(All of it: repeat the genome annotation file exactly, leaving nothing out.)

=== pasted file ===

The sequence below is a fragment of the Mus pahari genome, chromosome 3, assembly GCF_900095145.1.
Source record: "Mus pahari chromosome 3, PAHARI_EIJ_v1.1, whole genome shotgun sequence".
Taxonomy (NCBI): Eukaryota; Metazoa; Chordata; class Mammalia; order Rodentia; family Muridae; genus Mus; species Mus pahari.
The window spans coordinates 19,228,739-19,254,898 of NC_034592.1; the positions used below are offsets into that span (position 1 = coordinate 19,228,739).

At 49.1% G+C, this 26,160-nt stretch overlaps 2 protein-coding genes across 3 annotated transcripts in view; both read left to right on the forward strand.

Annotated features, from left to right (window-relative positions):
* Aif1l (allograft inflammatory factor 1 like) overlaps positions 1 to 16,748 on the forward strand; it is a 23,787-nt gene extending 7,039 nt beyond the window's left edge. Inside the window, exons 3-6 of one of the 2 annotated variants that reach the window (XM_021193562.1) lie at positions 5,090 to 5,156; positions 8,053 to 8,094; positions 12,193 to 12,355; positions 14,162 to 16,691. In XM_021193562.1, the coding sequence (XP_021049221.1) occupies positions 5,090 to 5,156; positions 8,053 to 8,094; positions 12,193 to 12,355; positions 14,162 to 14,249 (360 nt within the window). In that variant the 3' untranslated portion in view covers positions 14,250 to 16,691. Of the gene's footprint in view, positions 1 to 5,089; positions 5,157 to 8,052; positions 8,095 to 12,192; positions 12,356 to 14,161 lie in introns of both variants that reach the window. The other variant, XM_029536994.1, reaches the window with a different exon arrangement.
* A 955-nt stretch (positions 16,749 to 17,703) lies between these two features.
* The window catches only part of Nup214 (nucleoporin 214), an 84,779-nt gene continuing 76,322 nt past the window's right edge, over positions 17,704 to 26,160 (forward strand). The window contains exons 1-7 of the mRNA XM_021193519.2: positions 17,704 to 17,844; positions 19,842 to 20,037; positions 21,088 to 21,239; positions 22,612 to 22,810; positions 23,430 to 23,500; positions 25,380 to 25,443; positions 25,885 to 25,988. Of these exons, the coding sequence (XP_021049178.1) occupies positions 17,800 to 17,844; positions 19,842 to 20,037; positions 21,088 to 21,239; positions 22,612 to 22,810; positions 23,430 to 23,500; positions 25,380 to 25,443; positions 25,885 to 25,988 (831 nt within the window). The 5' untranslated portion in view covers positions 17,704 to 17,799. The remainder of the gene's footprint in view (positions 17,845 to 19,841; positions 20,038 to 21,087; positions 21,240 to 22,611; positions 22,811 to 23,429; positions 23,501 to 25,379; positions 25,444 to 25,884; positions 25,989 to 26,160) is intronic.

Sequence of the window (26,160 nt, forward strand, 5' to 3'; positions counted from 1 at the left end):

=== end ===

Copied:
The sequence below is a fragment of the Mus pahari genome, chromosome 3, assembly GCF_900095145.1.
Source record: "Mus pahari chromosome 3, PAHARI_EIJ_v1.1, whole genome shotgun sequence".
Taxonomy (NCBI): Eukaryota; Metazoa; Chordata; class Mammalia; order Rodentia; family Muridae; genus Mus; species Mus pahari.
The window spans coordinates 19,228,739-19,254,898 of NC_034592.1; the positions used below are offsets into that span (position 1 = coordinate 19,228,739).

At 49.1% G+C, this 26,160-nt stretch overlaps 2 protein-coding genes across 3 annotated transcripts in view; both read left to right on the forward strand.

Annotated features, from left to right (window-relative positions):
* Aif1l (allograft inflammatory factor 1 like) overlaps positions 1 to 16,748 on the forward strand; it is a 23,787-nt gene extending 7,039 nt beyond the window's left edge. Inside the window, exons 3-6 of one of the 2 annotated variants that reach the window (XM_021193562.1) lie at positions 5,090 to 5,156; positions 8,053 to 8,094; positions 12,193 to 12,355; positions 14,162 to 16,691. In XM_021193562.1, the coding sequence (XP_021049221.1) occupies positions 5,090 to 5,156; positions 8,053 to 8,094; positions 12,193 to 12,355; positions 14,162 to 14,249 (360 nt within the window). In that variant the 3' untranslated portion in view covers positions 14,250 to 16,691. Of the gene's footprint in view, positions 1 to 5,089; positions 5,157 to 8,052; positions 8,095 to 12,192; positions 12,356 to 14,161 lie in introns of both variants that reach the window. The other variant, XM_029536994.1, reaches the window with a different exon arrangement.
* A 955-nt stretch (positions 16,749 to 17,703) lies between these two features.
* The window catches only part of Nup214 (nucleoporin 214), an 84,779-nt gene continuing 76,322 nt past the window's right edge, over positions 17,704 to 26,160 (forward strand). The window contains exons 1-7 of the mRNA XM_021193519.2: positions 17,704 to 17,844; positions 19,842 to 20,037; positions 21,088 to 21,239; positions 22,612 to 22,810; positions 23,430 to 23,500; positions 25,380 to 25,443; positions 25,885 to 25,988. Of these exons, the coding sequence (XP_021049178.1) occupies positions 17,800 to 17,844; positions 19,842 to 20,037; positions 21,088 to 21,239; positions 22,612 to 22,810; positions 23,430 to 23,500; positions 25,380 to 25,443; positions 25,885 to 25,988 (831 nt within the window). The 5' untranslated portion in view covers positions 17,704 to 17,799. The remainder of the gene's footprint in view (positions 17,845 to 19,841; positions 20,038 to 21,087; positions 21,240 to 22,611; positions 22,811 to 23,429; positions 23,501 to 25,379; positions 25,444 to 25,884; positions 25,989 to 26,160) is intronic.

Sequence of the window (26,160 nt, forward strand, 5' to 3'; positions counted from 1 at the left end):